While trolling for some lesson plan ideas this week, I read that back in the day Socrates thought the act of writing things down was going to be the decline of civilization. He said people would no longer use their own brains to remember, and this would be a terrible thing.
All I have to say is — Socrates, you were wrong. Writing things down so I don’t have to remember them is the only way I can survive the school year.
Case in point: Last night around 2:30 a.m. I woke up and my teacher mind immediately went to thinking about what I need to do in the morning. This has been an extremely busy week, and I was thinking about things I still haven’t gotten to — an email I needed to send, something I need to fix on my sub plans, and (God help me) my lesson plans for next week.
I immediately got up and, in the dark living room, wrote myself a note to remind myself of the email and the sub plans, stuck the sticky on my cellphone, and then went back to bed.
About an hour later I woke up again and my mind started up again. I am in the throes of writing instruction right now, trying to get my students up to speed and practiced appropriately for the upcoming nightmare of a writing test. There is so much more to teach than just writing. It’s about reading and thinking and organization and terms…it’s exhausting. Utterly and completely exhausting.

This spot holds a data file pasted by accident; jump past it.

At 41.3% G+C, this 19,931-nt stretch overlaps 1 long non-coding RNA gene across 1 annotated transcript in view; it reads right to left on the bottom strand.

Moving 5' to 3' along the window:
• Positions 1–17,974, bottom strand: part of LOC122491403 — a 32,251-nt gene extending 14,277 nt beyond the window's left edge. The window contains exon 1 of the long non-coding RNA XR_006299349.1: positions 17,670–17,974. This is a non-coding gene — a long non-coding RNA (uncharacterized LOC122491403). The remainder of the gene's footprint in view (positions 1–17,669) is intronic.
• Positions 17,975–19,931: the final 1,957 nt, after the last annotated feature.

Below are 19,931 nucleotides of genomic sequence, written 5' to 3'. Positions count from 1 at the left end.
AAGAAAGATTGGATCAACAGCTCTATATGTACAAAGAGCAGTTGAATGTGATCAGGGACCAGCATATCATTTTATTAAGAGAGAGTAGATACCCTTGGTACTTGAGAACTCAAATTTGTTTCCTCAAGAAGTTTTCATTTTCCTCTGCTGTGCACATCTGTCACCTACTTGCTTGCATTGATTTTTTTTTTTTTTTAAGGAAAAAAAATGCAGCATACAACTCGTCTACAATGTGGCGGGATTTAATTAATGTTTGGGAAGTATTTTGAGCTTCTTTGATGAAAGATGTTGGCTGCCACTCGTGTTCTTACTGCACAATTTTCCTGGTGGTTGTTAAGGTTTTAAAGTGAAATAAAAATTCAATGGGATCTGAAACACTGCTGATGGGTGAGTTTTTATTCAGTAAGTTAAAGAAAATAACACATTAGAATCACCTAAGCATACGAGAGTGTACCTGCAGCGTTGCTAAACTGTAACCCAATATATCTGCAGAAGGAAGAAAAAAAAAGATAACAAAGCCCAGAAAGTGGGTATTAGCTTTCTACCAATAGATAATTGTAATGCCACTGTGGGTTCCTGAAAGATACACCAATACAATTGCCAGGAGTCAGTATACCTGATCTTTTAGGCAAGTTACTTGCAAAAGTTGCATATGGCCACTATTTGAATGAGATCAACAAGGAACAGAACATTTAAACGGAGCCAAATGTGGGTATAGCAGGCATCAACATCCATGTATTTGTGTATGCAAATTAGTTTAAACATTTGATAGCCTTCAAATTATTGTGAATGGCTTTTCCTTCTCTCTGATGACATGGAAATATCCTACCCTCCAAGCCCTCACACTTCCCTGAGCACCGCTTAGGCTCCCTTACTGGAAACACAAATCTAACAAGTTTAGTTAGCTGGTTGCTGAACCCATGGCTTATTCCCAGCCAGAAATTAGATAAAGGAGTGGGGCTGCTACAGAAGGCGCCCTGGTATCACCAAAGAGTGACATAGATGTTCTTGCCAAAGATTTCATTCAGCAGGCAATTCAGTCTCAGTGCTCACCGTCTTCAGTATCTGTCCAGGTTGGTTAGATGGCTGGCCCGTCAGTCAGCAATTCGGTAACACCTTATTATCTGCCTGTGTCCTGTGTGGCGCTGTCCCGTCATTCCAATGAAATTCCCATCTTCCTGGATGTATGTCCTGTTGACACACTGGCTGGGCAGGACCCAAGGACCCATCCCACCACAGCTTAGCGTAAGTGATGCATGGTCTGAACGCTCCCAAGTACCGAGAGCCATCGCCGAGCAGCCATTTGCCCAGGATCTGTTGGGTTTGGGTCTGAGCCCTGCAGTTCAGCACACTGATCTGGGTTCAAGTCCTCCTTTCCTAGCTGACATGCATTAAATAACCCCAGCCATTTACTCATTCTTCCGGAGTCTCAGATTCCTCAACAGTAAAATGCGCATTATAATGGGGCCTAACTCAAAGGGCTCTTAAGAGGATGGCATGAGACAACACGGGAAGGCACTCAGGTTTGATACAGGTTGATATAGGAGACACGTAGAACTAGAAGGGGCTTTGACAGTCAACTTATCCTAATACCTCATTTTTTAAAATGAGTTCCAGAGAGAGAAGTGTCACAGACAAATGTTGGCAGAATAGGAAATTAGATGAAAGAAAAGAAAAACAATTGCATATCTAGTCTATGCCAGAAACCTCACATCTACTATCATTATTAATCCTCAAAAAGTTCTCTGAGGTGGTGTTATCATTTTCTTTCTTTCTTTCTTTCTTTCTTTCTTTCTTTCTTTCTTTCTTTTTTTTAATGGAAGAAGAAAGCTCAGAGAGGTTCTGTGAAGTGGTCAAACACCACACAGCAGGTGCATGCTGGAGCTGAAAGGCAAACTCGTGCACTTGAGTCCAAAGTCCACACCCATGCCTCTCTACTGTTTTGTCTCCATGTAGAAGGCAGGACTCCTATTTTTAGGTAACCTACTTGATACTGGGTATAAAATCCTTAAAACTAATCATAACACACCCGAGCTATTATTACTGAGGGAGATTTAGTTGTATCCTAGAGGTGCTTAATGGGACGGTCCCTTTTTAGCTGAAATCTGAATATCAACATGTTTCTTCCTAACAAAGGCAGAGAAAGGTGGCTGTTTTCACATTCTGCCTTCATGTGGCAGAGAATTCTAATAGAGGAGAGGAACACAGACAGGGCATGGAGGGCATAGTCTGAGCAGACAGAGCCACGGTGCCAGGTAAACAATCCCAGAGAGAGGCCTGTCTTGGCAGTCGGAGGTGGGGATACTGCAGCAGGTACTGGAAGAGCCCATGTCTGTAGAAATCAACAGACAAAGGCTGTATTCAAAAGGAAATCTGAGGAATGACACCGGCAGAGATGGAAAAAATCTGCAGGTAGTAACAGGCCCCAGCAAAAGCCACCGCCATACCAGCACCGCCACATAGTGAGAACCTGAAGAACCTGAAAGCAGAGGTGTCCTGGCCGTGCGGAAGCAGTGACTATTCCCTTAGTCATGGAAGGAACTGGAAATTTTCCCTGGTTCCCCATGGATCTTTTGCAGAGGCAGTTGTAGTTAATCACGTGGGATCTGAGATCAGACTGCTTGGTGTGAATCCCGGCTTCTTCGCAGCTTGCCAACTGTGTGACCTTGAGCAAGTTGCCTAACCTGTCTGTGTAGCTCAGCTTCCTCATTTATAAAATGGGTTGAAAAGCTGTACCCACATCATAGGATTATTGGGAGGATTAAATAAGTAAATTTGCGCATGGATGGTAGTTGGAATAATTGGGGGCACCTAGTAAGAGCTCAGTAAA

But, the glory of the night is that ideas come. Very quickly I was back out of bed and writing down my lesson plan sequence for the next two weeks of writing instruction. It isn’t enough, but it is all the time I have.
The main point here is that with the act of writing it down, I could forget it and went right back to sleep. I barely remember what it says. All I know is that when I go into work an hour earlier than I actually have to be there, I can get the plans into the system and leave tonight for my three day weekend knowing I’m in good shape.
I’m sure Socrates was right about a lot of things. But his prediction about writing was not one of them. Some human way back then realized that as the world progressed, there had to be a way to preserve knowledge. I salute that unknown person, for without him I would forever be going to the grocery store to pick up things I forgot. Thank you.